The return of reading (and math) groups

In the late 1950s, we read Dick, Jane and Sally in our reading groups, the Robins, Bluebirds and Cardinals. My group — the Robins? — got to move on to the more sophisticated Robert and Susan before the end of first grade. Read, Robins! Read, read, read!

Grouping students by ability and performance — once the norm, then verboten — is now back in style, reports the New York Times

Education professors and civil rights advocates attacked tracking in the 1980s and 1990s, arguing that low-income, non-white students often ended up in low-level, low-expectations classes. “The kids who are thought of as the least able end up with the fewest opportunities and resources and positive learning environments,” wrote Jeannie Oakes in Keeping Track: How Schools Structure Inequality.

Education schools told teachers to group students of different abilities together, so the “fast” kids could teach the “slow” kids. Teachers tried to “differentiate” and “individualize” instruction for children of very different achievement levels, English fluency and ability (or disability). That proved to be very difficult.

At Public School 156 in Brownsville, Brooklyn, which enrolls mostly African-American and Hispanic children, many living in homeless shelters, Cathy Vail randomly sorts her fifth graders at the beginning of the year using lettered sticks. After six weeks of testing and observing them, she shifts them into “teams” of seven or eight.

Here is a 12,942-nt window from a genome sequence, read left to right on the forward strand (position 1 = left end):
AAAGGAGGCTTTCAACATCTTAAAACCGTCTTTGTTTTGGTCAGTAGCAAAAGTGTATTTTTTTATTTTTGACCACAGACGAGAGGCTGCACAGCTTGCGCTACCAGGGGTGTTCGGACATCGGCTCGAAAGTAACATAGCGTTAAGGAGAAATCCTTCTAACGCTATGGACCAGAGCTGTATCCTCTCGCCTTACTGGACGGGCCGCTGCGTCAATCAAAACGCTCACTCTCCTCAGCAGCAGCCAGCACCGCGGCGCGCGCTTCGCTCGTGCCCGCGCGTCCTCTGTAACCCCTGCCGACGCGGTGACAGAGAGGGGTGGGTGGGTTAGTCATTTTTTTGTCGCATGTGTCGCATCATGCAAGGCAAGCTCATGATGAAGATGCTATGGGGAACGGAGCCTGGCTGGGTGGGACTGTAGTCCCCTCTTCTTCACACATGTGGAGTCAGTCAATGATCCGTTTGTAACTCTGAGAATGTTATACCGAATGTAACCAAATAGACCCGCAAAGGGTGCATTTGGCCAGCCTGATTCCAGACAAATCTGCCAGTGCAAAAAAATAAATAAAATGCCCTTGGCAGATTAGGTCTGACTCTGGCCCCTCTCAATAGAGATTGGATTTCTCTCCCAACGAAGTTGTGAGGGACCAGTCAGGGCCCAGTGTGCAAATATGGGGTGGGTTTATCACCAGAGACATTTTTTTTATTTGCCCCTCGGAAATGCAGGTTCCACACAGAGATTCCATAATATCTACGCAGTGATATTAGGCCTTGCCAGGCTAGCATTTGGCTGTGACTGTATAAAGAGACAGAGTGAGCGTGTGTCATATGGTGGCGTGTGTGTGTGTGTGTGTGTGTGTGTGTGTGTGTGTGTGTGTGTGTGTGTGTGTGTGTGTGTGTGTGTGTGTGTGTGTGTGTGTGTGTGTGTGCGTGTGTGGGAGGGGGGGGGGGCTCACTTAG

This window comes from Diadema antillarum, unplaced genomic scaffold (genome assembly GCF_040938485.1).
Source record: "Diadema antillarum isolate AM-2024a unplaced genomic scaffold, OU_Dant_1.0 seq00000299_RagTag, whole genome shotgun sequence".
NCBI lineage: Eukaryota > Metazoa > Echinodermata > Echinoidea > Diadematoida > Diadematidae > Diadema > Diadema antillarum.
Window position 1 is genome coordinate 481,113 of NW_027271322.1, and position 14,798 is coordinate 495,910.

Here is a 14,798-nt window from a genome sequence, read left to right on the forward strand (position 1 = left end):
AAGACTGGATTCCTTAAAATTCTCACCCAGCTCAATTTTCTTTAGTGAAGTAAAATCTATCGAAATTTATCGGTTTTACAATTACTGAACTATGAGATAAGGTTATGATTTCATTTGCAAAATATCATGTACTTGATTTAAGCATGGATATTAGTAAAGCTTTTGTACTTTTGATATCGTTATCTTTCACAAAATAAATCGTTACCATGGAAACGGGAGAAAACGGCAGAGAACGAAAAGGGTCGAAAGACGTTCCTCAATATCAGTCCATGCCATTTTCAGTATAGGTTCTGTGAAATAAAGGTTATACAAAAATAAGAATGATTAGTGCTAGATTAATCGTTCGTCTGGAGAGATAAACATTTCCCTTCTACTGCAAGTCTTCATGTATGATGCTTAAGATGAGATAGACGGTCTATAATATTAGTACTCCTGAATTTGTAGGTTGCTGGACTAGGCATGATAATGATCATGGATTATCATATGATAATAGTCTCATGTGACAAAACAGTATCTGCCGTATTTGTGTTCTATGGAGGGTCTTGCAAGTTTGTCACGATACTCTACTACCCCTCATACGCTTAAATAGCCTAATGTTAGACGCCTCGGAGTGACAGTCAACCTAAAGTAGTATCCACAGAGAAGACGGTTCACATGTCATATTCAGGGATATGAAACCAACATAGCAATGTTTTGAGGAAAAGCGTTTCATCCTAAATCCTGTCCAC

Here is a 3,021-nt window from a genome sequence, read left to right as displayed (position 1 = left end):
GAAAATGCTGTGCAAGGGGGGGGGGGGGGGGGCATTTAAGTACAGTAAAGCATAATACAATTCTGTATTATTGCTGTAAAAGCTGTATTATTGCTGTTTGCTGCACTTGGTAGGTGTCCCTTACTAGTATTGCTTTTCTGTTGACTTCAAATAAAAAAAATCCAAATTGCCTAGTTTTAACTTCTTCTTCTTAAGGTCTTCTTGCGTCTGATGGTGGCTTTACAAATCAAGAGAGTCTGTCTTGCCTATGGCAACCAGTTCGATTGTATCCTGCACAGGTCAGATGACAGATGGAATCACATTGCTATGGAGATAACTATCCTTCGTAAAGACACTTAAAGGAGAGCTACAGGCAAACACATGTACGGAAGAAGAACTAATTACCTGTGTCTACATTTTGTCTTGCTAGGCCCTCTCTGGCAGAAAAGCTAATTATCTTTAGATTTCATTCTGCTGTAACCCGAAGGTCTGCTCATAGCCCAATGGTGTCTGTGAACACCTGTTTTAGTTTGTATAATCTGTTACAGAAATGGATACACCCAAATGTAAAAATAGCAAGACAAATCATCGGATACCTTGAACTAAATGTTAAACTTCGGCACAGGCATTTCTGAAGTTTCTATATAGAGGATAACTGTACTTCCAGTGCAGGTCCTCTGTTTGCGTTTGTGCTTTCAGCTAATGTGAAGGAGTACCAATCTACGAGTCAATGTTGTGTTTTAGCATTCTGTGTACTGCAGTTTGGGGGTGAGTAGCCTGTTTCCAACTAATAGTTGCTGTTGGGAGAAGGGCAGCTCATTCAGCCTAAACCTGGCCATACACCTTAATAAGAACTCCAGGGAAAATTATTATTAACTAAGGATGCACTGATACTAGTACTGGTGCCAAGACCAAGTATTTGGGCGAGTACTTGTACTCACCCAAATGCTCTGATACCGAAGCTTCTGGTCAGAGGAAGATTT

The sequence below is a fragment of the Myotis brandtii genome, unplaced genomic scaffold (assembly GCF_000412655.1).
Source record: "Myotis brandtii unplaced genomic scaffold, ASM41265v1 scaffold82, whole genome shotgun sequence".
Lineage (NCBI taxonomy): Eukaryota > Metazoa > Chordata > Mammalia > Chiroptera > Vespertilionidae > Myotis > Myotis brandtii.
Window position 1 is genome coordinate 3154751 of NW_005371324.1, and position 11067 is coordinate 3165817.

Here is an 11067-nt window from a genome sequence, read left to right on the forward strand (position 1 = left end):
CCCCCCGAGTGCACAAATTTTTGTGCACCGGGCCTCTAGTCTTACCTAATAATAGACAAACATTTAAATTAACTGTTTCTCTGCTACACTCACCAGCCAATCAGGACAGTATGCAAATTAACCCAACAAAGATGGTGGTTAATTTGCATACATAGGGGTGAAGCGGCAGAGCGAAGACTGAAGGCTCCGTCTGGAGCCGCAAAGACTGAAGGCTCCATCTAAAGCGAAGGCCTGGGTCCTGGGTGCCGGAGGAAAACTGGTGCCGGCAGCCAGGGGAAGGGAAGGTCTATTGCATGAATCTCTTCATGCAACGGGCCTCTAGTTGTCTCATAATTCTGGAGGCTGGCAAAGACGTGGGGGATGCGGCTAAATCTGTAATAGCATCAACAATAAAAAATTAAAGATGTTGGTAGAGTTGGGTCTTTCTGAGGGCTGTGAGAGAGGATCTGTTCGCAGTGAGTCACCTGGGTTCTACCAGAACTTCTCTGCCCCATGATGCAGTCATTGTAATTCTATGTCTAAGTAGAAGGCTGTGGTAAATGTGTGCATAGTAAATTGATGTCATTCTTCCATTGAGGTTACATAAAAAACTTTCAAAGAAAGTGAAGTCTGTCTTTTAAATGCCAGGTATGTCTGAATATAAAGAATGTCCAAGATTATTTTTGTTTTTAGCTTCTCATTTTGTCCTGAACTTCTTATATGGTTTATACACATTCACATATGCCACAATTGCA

Children may be assigned to different groups for reading and math, and can switch groups if they have shown progress, struggle to get along with other students in a group or need extra help with a particular lesson.

. . . Working on each week’s set of new vocabulary words, all four groups draw illustrations and write captions using the assigned words, but she encourages team C, her highest-achieving group, to write more complex sentences, perhaps using two new vocabulary words in the same sentence. She also asks children in team C to peer-teach students in the other groups.

“At the end of the day, they’re learning the same words, but just with different levels of complexity and nuance,” she said.

At a New Hampshire schools, teachers have used reading groups for at least a decade and now are creating math groups. Teachers call it “dynamic grouping” to emphasize that students can move to a higher group as they improve.

We had math groups in fourth grade. I built two kinds of fire clock, using a candle and rope, one boy built a sun dial and another created a water clock. We whizzed through fourth-grade math, skipped fifth grade and learned sixth-grade math, which we had to do again in sixth grade.

The case for ability grouping

Let’s Go Back to Grouping Students By Ability writes Barry Garelick in The Atlantic. The drive for equity in the ’60s and ’70s eliminated tracking. Most K-8 schools now ask teachers to teach students of diverse backgrounds and abilities in the same classroom, using “differentiated instruction,” writes Garelick, who’s starting a second career as a math teacher. In high schools, what used to be “college prep” is now called “honors.” Courses labeled “college prep” are aimed at low achievers.

Unfortunately, the efforts and philosophies of otherwise well-meaning individuals have eliminated the achievement gap by eliminating achievement. Exercises in grammar have declined to the point that they are virtually extinct. Book reports are often assigned in the form of a book jacket or poster instead of a written analysis. Essays now are “student-centered” — even history assignments often call upon students to describe how they feel about past events rather than apply factual analysis.

Math classes are now more about math appreciation and being able to explain how a procedure works rather than the mastery of skills and procedures necessary to solve problems.